Majority favour word “Afghan” in e-ID cards: survey
KABUL (Pajhwok): The vast majority of a Pajhwok Afghan News survey participants favour the inclusion of word “Afghan” in the biometric national identity (ID) cards.
As many as 2,070 people expressed their views in the online survey that maintained four questions regarding the pattern of the e-ID cards, an increasingly becoming controversial matter.
The majority (84 percent) of the participants -- 1,732 in number --- supported the inclusion of only world “Afghan” that defines the nationality.
While 10 percent (199 people) supported the inclusion of both nationality and tribes and three percent (66) supported the inclusion of only tribes such as Pashtun, Tajik, Hazara and others, while another three (73 people) supported mentioning nationality and tribe in the cards.
Pajhwok Afghan News Editor-in-Chief Danish Karokhel said the purpose of the survey was to know people’s choices and in which specialties they wanted to get citizenship cards.
The survey, he said, was launched on the news agency’s Facebook page from August 30 and concluded on Monday September 7.
The Population Registration Bill was approved last year by parliament and ratified by the president, but some lawmakers, civil society groups and political parties demanded the word “Afghan” to be mentioned in the biometric identity cards.
Others are of the view that “Islamic Republic of Afghanistan” has already been mentioned in the cards to convey the message that the holders are Afghans.
A test distribution drive of the electronic ID cards was expected on August 19, but it was postponed indefinitely by the Presidential Palace amid political wrangling.
In addition to voting, the Facebook users also posted over 600 comments about the controversial distribution of e-ID cards.
Fazal Amin Amini wrote: “Afghan doesn’t mean Pashtun rather the word applies to the one who lives in Afghanistan. I am proud being an Afghan.”
Jamil Raziq said: “The e-ID cards should maintain the word Afghan because outside Afghanistan people call us Afghans not by our tribes.”
Ahmad Khalid Habibi says: “Every tribe living in every corner of Afghanistan is Afghan. We are one tribe and one nation, we are not Pashtun, Tajik and Hazara, we are all Afghans and proud to be Afghans.”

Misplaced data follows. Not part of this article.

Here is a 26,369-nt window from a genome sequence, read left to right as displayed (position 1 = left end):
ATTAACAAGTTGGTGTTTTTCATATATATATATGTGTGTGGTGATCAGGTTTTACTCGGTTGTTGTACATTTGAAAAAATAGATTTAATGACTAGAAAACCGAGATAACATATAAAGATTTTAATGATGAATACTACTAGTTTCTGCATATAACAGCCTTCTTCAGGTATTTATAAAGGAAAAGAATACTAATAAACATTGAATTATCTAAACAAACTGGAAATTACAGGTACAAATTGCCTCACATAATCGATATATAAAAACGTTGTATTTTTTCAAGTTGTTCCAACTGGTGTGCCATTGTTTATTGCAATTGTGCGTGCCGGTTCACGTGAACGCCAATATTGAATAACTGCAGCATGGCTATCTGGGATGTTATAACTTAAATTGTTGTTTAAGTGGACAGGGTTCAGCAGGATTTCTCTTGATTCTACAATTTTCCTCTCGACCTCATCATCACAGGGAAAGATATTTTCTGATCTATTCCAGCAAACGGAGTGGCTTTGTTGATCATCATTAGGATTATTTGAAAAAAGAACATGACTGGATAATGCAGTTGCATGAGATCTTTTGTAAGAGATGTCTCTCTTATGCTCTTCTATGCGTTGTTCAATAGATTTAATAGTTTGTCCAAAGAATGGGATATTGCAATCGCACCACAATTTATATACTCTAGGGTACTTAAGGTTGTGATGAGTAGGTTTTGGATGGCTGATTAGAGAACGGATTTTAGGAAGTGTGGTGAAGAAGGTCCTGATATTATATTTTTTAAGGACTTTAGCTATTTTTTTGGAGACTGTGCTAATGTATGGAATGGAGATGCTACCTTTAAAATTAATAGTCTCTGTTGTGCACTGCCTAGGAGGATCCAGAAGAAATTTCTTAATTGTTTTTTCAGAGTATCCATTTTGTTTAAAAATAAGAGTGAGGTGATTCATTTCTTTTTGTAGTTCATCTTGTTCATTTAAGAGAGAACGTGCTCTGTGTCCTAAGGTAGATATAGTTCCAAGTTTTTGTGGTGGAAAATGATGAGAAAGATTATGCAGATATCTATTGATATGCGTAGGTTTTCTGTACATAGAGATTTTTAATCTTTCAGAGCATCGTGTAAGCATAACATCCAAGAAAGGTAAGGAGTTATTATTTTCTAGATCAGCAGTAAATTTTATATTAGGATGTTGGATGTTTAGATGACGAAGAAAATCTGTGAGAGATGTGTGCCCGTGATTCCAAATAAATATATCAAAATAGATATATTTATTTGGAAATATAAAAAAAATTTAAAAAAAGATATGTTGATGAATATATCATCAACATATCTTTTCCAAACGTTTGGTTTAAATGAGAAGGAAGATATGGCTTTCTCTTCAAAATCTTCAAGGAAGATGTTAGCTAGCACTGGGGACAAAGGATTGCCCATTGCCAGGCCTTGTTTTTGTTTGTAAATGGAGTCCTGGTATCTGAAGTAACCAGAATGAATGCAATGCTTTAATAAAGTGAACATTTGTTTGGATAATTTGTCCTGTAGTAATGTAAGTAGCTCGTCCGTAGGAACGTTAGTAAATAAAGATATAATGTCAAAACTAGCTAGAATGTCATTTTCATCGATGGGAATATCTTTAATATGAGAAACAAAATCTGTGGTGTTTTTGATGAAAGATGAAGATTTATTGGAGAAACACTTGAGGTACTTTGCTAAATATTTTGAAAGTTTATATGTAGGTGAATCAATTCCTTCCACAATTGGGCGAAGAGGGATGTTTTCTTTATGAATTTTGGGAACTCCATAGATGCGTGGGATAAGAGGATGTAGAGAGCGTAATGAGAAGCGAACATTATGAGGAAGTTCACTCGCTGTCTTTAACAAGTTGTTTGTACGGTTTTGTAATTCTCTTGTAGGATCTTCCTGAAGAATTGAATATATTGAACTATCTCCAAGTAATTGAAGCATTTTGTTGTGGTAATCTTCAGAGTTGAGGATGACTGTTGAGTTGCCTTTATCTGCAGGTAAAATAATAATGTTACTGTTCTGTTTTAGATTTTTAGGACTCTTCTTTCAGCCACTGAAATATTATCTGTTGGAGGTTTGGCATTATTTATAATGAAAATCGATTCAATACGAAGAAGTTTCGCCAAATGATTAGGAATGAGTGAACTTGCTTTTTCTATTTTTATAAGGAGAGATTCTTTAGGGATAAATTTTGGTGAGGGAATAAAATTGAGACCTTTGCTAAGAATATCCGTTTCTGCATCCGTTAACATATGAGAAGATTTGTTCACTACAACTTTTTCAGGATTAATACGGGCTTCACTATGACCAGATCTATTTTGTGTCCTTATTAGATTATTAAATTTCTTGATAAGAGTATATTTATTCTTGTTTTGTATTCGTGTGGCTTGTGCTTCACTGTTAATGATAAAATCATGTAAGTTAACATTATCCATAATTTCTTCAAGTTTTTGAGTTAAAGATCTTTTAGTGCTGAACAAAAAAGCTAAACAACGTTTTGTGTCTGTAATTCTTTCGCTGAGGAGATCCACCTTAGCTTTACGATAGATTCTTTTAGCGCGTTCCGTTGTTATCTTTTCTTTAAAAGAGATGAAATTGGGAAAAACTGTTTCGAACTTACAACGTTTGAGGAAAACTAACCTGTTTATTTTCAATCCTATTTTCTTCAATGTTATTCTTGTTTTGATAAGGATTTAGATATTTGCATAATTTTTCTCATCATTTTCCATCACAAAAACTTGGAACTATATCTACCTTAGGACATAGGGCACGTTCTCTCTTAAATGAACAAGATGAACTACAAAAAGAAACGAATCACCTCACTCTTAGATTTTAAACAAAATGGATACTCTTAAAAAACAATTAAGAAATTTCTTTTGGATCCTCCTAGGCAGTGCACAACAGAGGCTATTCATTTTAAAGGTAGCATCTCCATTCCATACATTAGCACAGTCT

But Mohammad Salim Ayoubi holds different views: “The Islamic Republic of Afghanistan” has already been mentioned in the cards. That means the holders are Afghans. I don’t care even if these words are written in English or Russian, but the important thing is the issuance of ID cards in order the spies of neighboring countries could be identified and prevented from interfering in our country.”
Emal Marjan, deputy director information technology, on his Facebook account wrote that the inclusion of words Afghan or Islam would not cause the elimination of ID cards which had already been printed.
He maintained four samples of the new ID cards had been presented to the president, the Chief Executive Officer (CEO) and the parliament for approval.
Javed Faisal, the CEO office deputy spokesman, had said that political, legal and technical issues regarding the E-ID cards had been resolved between the president and the CEO, adding that preparations had been made and the process of launching the new citizenship cards would be started soon.
Necessary information has been included in the new ID cards and ways to make their duplicate prevented.
With the new ID cards, the government will be able to conduct surveys to identify the exact population of the country.
Earlier, the Independent Election Commission (IEC) had said that the distribution of e-ID cards was a must for holding free, fair and transparent elections in the country.
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